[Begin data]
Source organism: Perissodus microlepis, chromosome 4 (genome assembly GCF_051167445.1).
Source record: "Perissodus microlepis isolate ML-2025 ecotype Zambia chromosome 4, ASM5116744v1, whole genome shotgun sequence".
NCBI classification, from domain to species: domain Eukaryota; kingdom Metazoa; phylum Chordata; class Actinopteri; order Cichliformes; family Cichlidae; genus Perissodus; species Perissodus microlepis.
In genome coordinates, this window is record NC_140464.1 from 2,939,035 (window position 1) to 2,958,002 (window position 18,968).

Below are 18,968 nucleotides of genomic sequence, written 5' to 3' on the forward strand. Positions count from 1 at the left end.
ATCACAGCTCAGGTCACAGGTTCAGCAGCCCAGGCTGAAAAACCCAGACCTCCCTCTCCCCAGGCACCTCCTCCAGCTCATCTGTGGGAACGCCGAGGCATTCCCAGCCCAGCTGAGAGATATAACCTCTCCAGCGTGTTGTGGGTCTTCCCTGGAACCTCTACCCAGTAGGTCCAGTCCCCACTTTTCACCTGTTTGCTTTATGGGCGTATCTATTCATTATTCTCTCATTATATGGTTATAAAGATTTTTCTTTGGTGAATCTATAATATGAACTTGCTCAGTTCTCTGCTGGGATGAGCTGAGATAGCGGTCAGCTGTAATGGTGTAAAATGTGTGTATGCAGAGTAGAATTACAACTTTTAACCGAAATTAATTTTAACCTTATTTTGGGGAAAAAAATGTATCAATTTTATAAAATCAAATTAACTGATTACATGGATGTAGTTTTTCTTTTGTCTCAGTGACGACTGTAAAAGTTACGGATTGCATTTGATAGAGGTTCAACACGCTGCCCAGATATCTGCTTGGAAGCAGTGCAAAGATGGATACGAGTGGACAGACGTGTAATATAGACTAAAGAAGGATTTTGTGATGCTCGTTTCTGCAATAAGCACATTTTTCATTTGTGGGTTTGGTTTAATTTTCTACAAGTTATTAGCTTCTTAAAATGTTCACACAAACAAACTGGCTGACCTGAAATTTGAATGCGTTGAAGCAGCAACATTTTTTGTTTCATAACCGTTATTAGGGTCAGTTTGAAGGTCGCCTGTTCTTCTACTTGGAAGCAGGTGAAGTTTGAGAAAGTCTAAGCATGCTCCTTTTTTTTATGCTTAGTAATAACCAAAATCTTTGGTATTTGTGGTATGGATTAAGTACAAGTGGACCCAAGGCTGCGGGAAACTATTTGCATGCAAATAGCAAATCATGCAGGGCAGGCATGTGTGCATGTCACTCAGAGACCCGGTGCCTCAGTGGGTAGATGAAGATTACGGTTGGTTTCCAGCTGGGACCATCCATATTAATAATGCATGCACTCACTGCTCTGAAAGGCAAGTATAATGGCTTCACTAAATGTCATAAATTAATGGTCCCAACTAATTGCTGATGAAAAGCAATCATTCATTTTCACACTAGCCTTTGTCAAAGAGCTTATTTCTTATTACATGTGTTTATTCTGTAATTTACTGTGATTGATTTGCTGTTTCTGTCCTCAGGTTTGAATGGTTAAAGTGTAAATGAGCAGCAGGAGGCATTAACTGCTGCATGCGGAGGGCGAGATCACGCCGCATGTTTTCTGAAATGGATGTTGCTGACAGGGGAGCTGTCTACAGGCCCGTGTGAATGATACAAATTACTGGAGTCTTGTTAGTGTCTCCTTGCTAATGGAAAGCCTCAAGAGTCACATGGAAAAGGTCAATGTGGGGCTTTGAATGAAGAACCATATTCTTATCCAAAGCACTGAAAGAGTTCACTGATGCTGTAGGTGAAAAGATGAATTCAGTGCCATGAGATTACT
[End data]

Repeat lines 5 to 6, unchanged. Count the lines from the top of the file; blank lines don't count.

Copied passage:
Below are 18,968 nucleotides of genomic sequence, written 5' to 3' on the forward strand. Positions count from 1 at the left end.
ATCACAGCTCAGGTCACAGGTTCAGCAGCCCAGGCTGAAAAACCCAGACCTCCCTCTCCCCAGGCACCTCCTCCAGCTCATCTGTGGGAACGCCGAGGCATTCCCAGCCCAGCTGAGAGATATAACCTCTCCAGCGTGTTGTGGGTCTTCCCTGGAACCTCTACCCAGTAGGTCCAGTCCCCACTTTTCACCTGTTTGCTTTATGGGCGTATCTATTCATTATTCTCTCATTATATGGTTATAAAGATTTTTCTTTGGTGAATCTATAATATGAACTTGCTCAGTTCTCTGCTGGGATGAGCTGAGATAGCGGTCAGCTGTAATGGTGTAAAATGTGTGTATGCAGAGTAGAATTACAACTTTTAACCGAAATTAATTTTAACCTTATTTTGGGGAAAAAAATGTATCAATTTTATAAAATCAAATTAACTGATTACATGGATGTAGTTTTTCTTTTGTCTCAGTGACGACTGTAAAAGTTACGGATTGCATTTGATAGAGGTTCAACACGCTGCCCAGATATCTGCTTGGAAGCAGTGCAAAGATGGATACGAGTGGACAGACGTGTAATATAGACTAAAGAAGGATTTTGTGATGCTCGTTTCTGCAATAAGCACATTTTTCATTTGTGGGTTTGGTTTAATTTTCTACAAGTTATTAGCTTCTTAAAATGTTCACACAAACAAACTGGCTGACCTGAAATTTGAATGCGTTGAAGCAGCAACATTTTTTGTTTCATAACCGTTATTAGGGTCAGTTTGAAGGTCGCCTGTTCTTCTACTTGGAAGCAGGTGAAGTTTGAGAAAGTCTAAGCATGCTCCTTTTTTTTATGCTTAGTAATAACCAAAATCTTTGGTATTTGTGGTATGGATTAAGTACAAGTGGACCCAAGGCTGCGGGAAACTATTTGCATGCAAATAGCAAATCATGCAGGGCAGGCATGTGTGCATGTCACTCAGAGACCCGGTGCCTCAGTGGGTAGATGAAGATTACGGTTGGTTTCCAGCTGGGACCATCCATATTAATAATGCATGCACTCACTGCTCTGAAAGGCAAGTATAATGGCTTCACTAAATGTCATAAATTAATGGTCCCAACTAATTGCTGATGAAAAGCAATCATTCATTTTCACACTAGCCTTTGTCAAAGAGCTTATTTCTTATTACATGTGTTTATTCTGTAATTTACTGTGATTGATTTGCTGTTTCTGTCCTCAGGTTTGAATGGTTAAAGTGTAAATGAGCAGCAGGAGGCATTAACTGCTGCATGCGGAGGGCGAGATCACGCCGCATGTTTTCTGAAATGGATGTTGCTGACAGGGGAGCTGTCTACAGGCCCGTGTGAATGATACAAATTACTGGAGTCTTGTTAGTGTCTCCTTGCTAATGGAAAGCCTCAAGAGTCACATGGAAAAGGTCAATGTGGGGCTTTGAATGAAGAACCATATTCTTATCCAAAGCACTGAAAGAGTTCACTGATGCTGTAGGTGAAAAGATGAATTCAGTGCCATGAGATTACT